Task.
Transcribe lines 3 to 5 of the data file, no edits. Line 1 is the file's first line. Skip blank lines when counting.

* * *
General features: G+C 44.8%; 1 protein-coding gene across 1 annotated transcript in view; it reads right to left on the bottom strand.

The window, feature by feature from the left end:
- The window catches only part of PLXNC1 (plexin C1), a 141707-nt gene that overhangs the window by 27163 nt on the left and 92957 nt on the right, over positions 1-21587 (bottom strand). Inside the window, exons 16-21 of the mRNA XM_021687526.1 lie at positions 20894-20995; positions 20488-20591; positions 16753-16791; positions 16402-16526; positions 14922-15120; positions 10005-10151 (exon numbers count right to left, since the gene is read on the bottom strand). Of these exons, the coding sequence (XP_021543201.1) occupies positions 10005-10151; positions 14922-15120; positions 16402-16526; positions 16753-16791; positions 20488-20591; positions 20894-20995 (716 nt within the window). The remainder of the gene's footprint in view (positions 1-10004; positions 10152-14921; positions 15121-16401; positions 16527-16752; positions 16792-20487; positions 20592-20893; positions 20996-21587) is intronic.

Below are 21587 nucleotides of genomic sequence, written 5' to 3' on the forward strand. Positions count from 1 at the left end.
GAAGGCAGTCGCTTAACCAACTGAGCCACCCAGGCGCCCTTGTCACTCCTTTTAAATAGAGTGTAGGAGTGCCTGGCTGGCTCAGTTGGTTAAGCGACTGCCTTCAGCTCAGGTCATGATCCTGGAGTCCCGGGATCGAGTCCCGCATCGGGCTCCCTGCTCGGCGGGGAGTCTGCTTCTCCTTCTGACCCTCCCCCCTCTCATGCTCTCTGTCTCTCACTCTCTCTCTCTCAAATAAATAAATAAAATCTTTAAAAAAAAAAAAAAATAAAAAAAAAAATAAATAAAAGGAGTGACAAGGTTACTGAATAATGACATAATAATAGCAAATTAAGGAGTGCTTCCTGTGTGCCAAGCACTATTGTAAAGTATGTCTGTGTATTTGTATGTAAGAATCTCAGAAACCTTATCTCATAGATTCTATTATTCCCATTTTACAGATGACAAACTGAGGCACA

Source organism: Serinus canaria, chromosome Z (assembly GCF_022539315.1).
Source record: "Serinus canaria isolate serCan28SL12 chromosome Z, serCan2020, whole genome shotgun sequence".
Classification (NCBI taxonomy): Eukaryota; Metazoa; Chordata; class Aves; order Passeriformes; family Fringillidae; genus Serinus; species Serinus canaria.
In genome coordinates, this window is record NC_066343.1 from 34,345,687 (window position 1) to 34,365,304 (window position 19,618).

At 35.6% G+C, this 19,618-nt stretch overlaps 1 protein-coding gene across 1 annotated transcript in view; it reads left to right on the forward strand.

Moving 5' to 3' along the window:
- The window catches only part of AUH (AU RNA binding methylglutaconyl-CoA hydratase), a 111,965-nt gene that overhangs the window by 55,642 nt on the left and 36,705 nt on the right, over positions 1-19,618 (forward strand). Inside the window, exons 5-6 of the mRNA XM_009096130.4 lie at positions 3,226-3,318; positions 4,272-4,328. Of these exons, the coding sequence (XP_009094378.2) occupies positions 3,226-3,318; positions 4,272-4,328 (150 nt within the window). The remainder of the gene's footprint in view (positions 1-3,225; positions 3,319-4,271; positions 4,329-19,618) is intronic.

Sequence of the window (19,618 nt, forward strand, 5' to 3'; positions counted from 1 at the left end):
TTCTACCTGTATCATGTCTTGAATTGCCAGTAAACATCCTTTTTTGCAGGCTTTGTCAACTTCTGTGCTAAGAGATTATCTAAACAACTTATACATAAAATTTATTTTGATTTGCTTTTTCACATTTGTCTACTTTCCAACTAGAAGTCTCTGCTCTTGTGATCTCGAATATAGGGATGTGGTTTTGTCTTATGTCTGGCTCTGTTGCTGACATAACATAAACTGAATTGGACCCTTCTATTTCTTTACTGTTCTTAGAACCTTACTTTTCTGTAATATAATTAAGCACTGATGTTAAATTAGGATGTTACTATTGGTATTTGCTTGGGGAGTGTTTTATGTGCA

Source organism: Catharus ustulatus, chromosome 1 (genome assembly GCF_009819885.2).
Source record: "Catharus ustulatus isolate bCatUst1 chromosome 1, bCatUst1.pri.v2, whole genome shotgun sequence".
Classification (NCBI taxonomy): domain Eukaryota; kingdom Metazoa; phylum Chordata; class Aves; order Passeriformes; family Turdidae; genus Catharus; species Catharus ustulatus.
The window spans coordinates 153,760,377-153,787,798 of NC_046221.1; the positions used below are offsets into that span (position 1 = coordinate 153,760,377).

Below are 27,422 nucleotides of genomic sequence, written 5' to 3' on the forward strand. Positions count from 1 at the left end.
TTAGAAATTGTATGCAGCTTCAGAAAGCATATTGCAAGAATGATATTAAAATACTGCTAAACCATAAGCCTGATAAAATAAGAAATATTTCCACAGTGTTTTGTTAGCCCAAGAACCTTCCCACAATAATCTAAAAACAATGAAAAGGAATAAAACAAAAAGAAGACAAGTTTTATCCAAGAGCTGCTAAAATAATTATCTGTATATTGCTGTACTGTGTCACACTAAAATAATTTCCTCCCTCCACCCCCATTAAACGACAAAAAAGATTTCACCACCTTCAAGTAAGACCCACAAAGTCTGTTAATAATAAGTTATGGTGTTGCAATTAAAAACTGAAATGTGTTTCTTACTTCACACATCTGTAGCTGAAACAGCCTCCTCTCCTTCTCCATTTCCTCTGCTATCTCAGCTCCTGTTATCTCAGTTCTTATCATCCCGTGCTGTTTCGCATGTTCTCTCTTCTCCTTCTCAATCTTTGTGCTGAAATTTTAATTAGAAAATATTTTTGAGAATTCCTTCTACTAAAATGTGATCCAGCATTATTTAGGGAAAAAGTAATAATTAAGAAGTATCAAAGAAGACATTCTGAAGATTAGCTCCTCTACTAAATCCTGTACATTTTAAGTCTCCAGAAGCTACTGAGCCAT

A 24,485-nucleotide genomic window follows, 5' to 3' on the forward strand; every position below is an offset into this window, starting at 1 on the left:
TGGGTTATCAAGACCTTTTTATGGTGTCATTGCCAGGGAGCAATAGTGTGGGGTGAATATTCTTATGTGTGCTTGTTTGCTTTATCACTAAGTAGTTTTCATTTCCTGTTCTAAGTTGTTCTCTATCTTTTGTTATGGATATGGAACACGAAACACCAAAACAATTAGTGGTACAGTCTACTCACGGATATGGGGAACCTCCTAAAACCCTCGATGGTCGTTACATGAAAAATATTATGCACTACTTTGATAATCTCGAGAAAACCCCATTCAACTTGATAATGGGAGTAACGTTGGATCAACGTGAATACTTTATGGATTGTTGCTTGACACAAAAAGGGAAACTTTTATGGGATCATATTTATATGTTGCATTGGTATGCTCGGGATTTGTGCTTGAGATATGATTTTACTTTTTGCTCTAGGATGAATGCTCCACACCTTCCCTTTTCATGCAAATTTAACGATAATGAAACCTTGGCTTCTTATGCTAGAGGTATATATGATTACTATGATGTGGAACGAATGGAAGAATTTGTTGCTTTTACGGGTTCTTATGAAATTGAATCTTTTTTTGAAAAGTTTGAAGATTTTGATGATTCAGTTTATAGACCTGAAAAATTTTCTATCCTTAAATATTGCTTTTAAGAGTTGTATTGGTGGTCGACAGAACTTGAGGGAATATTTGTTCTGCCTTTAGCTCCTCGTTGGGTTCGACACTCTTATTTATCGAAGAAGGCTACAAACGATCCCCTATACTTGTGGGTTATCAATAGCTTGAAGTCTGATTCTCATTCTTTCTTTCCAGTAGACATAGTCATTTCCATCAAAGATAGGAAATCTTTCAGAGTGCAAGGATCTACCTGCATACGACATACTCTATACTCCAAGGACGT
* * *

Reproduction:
- The window catches only part of PLXNC1 (plexin C1), a 141707-nt gene that overhangs the window by 27163 nt on the left and 92957 nt on the right, over positions 1-21587 (bottom strand). Inside the window, exons 16-21 of the mRNA XM_021687526.1 lie at positions 20894-20995; positions 20488-20591; positions 16753-16791; positions 16402-16526; positions 14922-15120; positions 10005-10151 (exon numbers count right to left, since the gene is read on the bottom strand). Of these exons, the coding sequence (XP_021543201.1) occupies positions 10005-10151; positions 14922-15120; positions 16402-16526; positions 16753-16791; positions 20488-20591; positions 20894-20995 (716 nt within the window). The remainder of the gene's footprint in view (positions 1-10004; positions 10152-14921; positions 15121-16401; positions 16527-16752; positions 16792-20487; positions 20592-20893; positions 20996-21587) is intronic.

Below are 21587 nucleotides of genomic sequence, written 5' to 3' on the forward strand. Positions count from 1 at the left end.
GAAGGCAGTCGCTTAACCAACTGAGCCACCCAGGCGCCCTTGTCACTCCTTTTAAATAGAGTGTAGGAGTGCCTGGCTGGCTCAGTTGGTTAAGCGACTGCCTTCAGCTCAGGTCATGATCCTGGAGTCCCGGGATCGAGTCCCGCATCGGGCTCCCTGCTCGGCGGGGAGTCTGCTTCTCCTTCTGACCCTCCCCCCTCTCATGCTCTCTGTCTCTCACTCTCTCTCTCTCAAATAAATAAATAAAATCTTTAAAAAAAAAAAAAAATAAAAAAAAAAATAAATAAAAGGAGTGACAAGGTTACTGAATAATGACATAATAATAGCAAATTAAGGAGTGCTTCCTGTGTGCCAAGCACTATTGTAAAGTATGTCTGTGTATTTGTATGTAAGAATCTCAGAAACCTTATCTCATAGATTCTATTATTCCCATTTTACAGATGACAAACTGAGGCACA